About 50 people, mostly friends from Michigan, traveled to Wisconsin for the first tournament. But that number would swell as families grew and word spread. Katroscik built two additional fields whose home run walls were up against the cornfields. He installed bleachers and decorated the white picket fence surrounding his property with colorful advertising signs — some of local businesses, others of fake companies, but each funded by Katroscik — to give the appearance of a minor league ballpark.

He transformed a chicken coop into a spectators’ dining area, and stored memorabilia, like encased championship stoopballs, in a clubhouse. An official SLA logo — depicting a ball rocketing off a stoop — was printed on clothing, banners, and coffee mugs.

Katroscik said he spends approximately $8,000 each year in preparation for stoopball week. To offset at least a fraction of Katroscik’s costs, each team pays an entrance fee of $35, and Katroscik sells tokens for hot dogs and other ballpark-type foods.

On Saturday, about 75 cars were parked in a field across the road from Katroscik’s house. Tents were scattered about the front lawn, and people greeted one another by saying “Merry Stoopball!” Kids roamed the grounds as if they’d been unleashed in an amusement park.

There were two tournaments, a competitive league and a family league. In the competitive division, where top teams were stacked with athletic twentysomething men, each squad played four round-robin games followed by a single-elimination playoff. Games went seven innings, although the official rulebook states, “Any game must complete five innings to be official. This includes games ended by darkness, rain, or an act of God (such as Mom or Dad saying it’s time to come in), etc.”

Teams included the Holy Stoopballs, composed of a local pastor, two church employees, and the pastor’s husband; the Alaska Hounds, made up of a family from Anchorage; and E3, a local team and five-time champion. E3 player John Henry Erickson, 25, who patrolled the outfield with ease and made multiple diving catches on Saturday, played alongside his father and brother; a common family saying is that they’d be happier with “two Stoopballs and no Christmases.”

A large championship trophy, which hangs in the Katrosciks’ kitchen, honors each winning team since 1985 with a plaque, and includes an artistic representation of the inaugural stoopball contest at Chance Field in Detroit. Also displayed nearby is a letter from basketball announcer Marv Albert thanking Katroscik for mailing him a stoopball cap, and a hospital discharge slip from the day in 2008 when Katroscik had a severe heart attack and suffered “Sudden Cardiac Death.” After being dead for more than 10 minutes, witnesses said, he was miraculously resuscitated by local fire chief John Rindfleisch and EMT Brad Farrell. The following summer Rindfleisch and Farrell formed a stoopball team, and were honored by throwing out the ceremonial first pitch. They received an emotional ovation and were showered with Life Savers candy. The pair has fielded a team called the Life Savers each year since.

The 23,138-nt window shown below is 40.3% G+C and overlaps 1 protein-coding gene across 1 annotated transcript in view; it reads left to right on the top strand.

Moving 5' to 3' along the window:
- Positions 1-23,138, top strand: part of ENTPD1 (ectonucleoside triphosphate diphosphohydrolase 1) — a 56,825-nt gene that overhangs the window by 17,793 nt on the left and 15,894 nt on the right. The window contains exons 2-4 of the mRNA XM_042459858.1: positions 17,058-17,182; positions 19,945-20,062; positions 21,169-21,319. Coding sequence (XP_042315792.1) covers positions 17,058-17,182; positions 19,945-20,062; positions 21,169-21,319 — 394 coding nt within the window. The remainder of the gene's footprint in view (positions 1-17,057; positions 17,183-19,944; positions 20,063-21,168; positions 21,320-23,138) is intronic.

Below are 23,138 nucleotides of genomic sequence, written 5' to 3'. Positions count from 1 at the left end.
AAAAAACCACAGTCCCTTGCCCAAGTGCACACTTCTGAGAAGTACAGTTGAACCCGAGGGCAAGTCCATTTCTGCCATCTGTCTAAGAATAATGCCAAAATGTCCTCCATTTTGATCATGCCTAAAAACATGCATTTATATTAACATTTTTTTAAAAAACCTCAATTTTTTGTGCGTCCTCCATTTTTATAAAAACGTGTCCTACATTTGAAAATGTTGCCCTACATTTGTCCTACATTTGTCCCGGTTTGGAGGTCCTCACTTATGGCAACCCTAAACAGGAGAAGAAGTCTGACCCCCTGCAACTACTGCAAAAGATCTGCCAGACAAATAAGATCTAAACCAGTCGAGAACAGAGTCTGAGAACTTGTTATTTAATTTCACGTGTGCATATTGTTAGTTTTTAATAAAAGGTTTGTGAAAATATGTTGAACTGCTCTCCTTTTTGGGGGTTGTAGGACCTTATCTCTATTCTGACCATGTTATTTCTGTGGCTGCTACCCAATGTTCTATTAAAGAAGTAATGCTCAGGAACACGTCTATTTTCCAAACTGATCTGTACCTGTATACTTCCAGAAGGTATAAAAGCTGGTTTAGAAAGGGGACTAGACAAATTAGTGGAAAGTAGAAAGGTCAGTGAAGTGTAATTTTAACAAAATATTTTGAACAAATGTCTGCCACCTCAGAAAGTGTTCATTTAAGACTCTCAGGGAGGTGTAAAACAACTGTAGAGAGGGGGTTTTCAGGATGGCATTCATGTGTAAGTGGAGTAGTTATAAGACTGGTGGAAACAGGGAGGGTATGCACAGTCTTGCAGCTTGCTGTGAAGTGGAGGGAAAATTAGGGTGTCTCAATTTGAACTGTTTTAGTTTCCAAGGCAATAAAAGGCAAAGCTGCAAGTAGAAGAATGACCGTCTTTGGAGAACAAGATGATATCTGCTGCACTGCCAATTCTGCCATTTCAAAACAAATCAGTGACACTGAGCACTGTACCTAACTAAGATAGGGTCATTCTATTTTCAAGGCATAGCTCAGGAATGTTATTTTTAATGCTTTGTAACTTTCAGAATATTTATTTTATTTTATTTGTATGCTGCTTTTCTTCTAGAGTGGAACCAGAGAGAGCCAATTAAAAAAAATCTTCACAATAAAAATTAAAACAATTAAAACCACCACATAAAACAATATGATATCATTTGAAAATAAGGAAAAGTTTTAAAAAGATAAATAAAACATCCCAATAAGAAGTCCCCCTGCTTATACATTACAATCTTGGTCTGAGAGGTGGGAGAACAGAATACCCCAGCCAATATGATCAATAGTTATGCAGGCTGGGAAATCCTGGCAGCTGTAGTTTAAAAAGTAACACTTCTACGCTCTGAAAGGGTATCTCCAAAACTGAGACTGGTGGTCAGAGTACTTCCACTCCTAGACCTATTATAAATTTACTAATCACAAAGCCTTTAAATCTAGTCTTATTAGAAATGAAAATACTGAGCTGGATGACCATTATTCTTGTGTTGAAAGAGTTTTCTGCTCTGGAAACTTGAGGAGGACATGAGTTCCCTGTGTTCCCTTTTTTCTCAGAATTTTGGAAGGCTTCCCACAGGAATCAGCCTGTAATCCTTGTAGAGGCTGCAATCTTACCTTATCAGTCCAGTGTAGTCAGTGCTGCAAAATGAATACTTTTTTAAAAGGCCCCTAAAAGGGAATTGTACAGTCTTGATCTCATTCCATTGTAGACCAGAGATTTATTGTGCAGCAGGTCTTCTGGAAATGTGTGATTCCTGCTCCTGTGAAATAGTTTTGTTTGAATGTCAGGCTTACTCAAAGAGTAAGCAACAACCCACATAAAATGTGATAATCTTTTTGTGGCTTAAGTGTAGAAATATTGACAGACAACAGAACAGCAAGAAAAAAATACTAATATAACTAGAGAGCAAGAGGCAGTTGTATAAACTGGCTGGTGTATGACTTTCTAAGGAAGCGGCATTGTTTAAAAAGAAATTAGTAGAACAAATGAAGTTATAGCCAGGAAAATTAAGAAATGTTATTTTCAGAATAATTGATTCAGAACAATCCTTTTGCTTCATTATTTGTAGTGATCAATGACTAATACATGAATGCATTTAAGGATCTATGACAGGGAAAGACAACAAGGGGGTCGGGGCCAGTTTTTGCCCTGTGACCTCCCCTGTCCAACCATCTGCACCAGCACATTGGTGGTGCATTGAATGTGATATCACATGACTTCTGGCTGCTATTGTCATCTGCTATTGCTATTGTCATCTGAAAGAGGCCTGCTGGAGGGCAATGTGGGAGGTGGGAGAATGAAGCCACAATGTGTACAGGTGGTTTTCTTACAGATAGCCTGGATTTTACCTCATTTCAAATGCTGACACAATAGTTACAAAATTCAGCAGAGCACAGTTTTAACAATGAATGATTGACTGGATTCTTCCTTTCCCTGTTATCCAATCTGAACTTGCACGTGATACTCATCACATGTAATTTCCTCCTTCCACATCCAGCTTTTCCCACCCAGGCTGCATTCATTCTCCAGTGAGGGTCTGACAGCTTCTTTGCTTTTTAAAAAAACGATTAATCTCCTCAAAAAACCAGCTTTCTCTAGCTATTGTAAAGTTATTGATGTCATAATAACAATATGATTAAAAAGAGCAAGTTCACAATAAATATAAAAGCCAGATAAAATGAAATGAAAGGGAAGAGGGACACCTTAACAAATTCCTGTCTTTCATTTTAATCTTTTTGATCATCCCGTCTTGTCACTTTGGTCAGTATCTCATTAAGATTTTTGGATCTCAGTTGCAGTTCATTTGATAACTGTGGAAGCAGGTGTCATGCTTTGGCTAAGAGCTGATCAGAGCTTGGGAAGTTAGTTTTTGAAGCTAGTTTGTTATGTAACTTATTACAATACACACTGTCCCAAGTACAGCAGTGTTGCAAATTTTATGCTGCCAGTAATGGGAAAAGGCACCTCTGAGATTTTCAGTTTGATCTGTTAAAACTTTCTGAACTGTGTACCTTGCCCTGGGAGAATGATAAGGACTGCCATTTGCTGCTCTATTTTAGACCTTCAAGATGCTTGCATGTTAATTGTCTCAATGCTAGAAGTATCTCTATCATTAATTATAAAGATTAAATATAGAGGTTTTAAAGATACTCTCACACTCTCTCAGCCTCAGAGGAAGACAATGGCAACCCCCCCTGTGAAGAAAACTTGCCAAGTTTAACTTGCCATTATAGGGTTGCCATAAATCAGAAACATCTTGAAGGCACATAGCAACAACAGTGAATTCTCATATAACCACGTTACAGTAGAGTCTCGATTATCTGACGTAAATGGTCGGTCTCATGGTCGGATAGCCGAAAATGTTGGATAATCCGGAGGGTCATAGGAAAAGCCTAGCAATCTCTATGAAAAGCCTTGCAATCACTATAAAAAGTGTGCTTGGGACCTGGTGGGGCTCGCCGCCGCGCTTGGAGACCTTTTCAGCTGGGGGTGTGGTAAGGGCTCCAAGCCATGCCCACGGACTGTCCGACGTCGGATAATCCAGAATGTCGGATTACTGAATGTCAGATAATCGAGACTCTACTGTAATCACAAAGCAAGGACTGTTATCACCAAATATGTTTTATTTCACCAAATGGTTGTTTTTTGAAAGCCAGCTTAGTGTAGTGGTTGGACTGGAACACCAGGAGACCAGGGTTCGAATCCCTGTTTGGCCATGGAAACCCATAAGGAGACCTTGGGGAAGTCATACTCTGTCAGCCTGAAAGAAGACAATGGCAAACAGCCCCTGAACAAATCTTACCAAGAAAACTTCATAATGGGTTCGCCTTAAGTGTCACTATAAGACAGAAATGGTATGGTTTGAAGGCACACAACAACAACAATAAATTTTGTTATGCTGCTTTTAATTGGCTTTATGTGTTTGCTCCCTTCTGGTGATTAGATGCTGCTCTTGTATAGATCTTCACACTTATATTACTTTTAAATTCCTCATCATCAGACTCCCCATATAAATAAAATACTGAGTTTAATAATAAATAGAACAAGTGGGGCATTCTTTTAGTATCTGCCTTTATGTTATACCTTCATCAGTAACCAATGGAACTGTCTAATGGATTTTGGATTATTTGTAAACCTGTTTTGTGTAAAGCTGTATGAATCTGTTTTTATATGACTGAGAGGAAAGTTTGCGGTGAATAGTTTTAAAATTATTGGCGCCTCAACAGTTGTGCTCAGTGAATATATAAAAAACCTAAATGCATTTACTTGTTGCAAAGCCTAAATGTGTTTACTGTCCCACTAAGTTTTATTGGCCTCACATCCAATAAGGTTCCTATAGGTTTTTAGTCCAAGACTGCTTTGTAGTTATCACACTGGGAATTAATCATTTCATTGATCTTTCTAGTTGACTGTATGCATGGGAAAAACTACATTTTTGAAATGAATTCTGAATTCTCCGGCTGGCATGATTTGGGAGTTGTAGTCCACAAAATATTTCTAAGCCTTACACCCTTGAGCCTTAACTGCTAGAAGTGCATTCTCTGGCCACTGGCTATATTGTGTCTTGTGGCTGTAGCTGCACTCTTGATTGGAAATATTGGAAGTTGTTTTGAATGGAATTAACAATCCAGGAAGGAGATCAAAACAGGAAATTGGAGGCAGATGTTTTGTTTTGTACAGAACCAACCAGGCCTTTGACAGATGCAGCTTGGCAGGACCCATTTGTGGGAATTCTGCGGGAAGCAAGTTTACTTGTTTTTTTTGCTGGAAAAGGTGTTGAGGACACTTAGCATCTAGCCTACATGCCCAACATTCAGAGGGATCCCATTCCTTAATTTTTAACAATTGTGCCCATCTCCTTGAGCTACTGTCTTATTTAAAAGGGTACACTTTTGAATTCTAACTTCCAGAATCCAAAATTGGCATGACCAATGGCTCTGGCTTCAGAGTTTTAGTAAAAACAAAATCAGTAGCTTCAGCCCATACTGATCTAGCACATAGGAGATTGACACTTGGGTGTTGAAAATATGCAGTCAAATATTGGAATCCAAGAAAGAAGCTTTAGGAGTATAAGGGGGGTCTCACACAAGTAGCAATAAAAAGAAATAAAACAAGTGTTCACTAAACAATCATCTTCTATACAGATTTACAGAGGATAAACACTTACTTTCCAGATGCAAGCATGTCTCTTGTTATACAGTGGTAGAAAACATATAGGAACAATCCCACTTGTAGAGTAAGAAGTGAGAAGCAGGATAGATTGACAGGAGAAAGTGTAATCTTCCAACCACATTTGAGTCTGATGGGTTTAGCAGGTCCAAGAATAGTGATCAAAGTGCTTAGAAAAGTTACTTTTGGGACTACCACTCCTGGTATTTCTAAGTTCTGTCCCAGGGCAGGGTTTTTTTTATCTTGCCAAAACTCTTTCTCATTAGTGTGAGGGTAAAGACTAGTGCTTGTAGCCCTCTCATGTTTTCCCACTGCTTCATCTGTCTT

The title game on Saturday began after sunset. Spectators crammed onto the porch and bleachers, and spread out across picnic blankets. The cornfields, such a dominant part of the sightline in daytime, were dark, and the championship field glowed under bright lights. The game, pitting E3 against Chuck and Duck, was an unexpected pitchers’ duel. With the score tied at 1 in the bottom of the seventh, a Chuck and Duck batter smoked a drive that sailed barely over a leaping Erickson’s outstretched hand, landing on the porch for a walk-off homer. The place erupted. Erickson embraced and congratulated the winning players. “It’s still stoopball,” he said afterward, “so it’s the best day of the year.”

Louie Lazar (@louielazar) is a journalist living in New York. His work has appeared in the New York Times and Tablet Magazine.